Begin at the Beginning

26 Feb

Two weeks ago I walked down the aisle of a Catholic Church for the first time. As a non-Catholic I had never before that point been allowed to walk down that aisle and participate to the degree that The Church allows its actual members. In twenty seven days I will walk that aisle again and I will take Communion for the first time in years. At that point my conversion to Catholicism will be real.

I don’t really feel like a convert. Maybe I will in the future, but honestly I just feel like Catholicism is the culmination of everything I’ve ever been taught. It’s as if every person I’ve ever known, every thought I’ve ever thought, and every book I’ve ever read has brought me here: to The Church.

It’s hard not to think and to speak of my conversion in ways that reflect the things I have run away from rather than those things I am running toward. I have left and am leaving the Protestant Church for a lot of reasons…

Protestantism exhausted me and drained away my desire and my ability to love.

My parents raised me to hold GOD above all else. They taught me what it meant to devote myself to Him, to obey Him, to revere Him, to love Him. From a young age I found myself in love with GOD – in love with He who had no name but GOD, He who loves and desires to be loved, He who gives and takes away, He who knew me before I was formed.

But the older I got, the more I struggled to find the GOD I fell in love with as a child. I lost Him amongst the various gods the Protestant Church handed me.

Those gods would not love me if I didn’t sign a purity pledge. They would curse me with diseases, infertility, and an unfaithful husband if I didn’t accept their ring.

Those gods hated music unless it was created for a homogonous audience of Christian listeners.

Those gods hated girls that went to college. They knew that girls who go to college become liberals who pursue the god-forbidden American Dream.

Those gods hated people who didn’t respond to altar calls, attend their worship services, and pour out money into the church building fund.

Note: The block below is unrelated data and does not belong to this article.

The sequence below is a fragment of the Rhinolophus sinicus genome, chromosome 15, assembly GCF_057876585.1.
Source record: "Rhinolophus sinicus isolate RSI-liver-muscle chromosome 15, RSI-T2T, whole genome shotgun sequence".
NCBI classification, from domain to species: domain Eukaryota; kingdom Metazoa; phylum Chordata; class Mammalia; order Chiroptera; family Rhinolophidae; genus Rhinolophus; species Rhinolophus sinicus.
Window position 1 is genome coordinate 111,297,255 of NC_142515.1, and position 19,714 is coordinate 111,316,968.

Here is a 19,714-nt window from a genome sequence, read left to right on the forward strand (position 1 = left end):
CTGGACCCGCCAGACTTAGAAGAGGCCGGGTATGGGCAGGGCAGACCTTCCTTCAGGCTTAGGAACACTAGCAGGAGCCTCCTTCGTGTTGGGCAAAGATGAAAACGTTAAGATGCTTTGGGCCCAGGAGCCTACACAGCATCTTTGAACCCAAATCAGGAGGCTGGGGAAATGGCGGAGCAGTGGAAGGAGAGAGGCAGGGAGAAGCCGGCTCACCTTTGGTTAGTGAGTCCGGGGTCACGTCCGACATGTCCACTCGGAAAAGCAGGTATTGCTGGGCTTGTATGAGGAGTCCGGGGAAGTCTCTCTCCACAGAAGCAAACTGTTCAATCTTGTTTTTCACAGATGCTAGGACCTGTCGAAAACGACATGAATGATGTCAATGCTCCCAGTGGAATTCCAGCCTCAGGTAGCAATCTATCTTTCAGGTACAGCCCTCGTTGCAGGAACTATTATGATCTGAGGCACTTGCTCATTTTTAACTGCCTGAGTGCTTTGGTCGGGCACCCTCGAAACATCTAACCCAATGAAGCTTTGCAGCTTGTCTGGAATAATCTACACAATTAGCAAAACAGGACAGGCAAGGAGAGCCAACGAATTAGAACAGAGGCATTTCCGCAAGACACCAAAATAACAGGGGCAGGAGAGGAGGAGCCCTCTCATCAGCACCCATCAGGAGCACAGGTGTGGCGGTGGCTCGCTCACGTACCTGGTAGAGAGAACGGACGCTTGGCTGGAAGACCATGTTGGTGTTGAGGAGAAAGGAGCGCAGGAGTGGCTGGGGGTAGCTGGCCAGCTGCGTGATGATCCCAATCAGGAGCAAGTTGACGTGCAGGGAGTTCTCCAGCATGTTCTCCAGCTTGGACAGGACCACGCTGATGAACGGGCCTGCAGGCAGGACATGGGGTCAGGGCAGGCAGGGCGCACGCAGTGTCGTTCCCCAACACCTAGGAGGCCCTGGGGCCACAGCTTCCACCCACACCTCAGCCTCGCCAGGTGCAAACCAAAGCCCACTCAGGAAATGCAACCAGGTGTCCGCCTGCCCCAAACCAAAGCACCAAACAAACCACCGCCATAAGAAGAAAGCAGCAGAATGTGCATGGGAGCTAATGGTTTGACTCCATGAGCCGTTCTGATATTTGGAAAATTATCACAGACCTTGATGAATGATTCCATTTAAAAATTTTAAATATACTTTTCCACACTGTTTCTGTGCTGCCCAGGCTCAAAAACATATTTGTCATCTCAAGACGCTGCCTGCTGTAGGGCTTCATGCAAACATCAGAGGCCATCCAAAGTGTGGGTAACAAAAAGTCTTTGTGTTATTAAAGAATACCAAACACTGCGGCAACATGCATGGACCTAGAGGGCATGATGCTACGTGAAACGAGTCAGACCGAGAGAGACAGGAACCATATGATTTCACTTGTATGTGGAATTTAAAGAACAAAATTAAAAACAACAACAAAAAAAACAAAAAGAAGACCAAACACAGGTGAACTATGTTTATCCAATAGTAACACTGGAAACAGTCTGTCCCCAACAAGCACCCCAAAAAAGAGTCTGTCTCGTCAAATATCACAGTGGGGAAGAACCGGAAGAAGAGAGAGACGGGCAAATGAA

Those gods hated bad attitudes. They hated honesty and instead expected painted on faces that hid brokenness – because god-forbid someone who’s been forgiven feel anything but undeniable, bubbly, annoyingly-perky happiness all the time.

Those gods hated questions and doubt. They hated those who asked questions even more though.

Most of all…those gods hated me. They hated me because no matter how hard I tried I just couldn’t get things right. No matter how many times I prayed the sinner’s prayer, or walked down the aisle, or held my hands up to prove I wasn’t ashamed of worship, I still wasn’t good enough for those gods. I still screwed up too often for them not to chastise me for being a “backslider.”

I grew to hate those gods as much as they hated me. I’d say that I hated them more, but the force of those gods’ hate is incomparable – I couldn’t reach it if I tried.

I hated them for hating me, for condemning me, for betraying me, but most of all I hated them for taking away the GOD I loved.


3 Responses to “Begin at the Beginning”

  1. SR February 26, 2013 at 5:45 pm #

    Welcome Home! I too am a convert and becoming Catholic, has been the greatest blessing of my life. How it changed me! That is what it is all about. Again welcome home and God Bless, SR

  2. SR February 27, 2013 at 12:14 am #

    I wanted to come back and respond regarding the “many different gods,” and “feeling perky.” The one god you spoke of the “curse god” I know all too well. I have not heard that expression from one Catholic, and it has been 8 years. I still hear it from the “few” Protestant friends I have left. Like if someone hurts them, then that person gets sick, it is God. Never mind there is a flu bug going all over town>) That sort of thing. All I have ever heard from the Church is, “God loves me.”

    The one thing I found so freeing about the Church, was I was allowed to “feel” like I was truly feeling. If I was hurt, I was hurt, mad then I was mad, sad then I was sad. I will never forget in confession I was pouring my heart out, because I was so ashamed of these “feelings” and the Priest said, “Why are you sorry for feeling human?” I was sorry, because I as you, had been taught that was wrong. You will find many things and have a lot of help to get you through these moments. God Bless, SR

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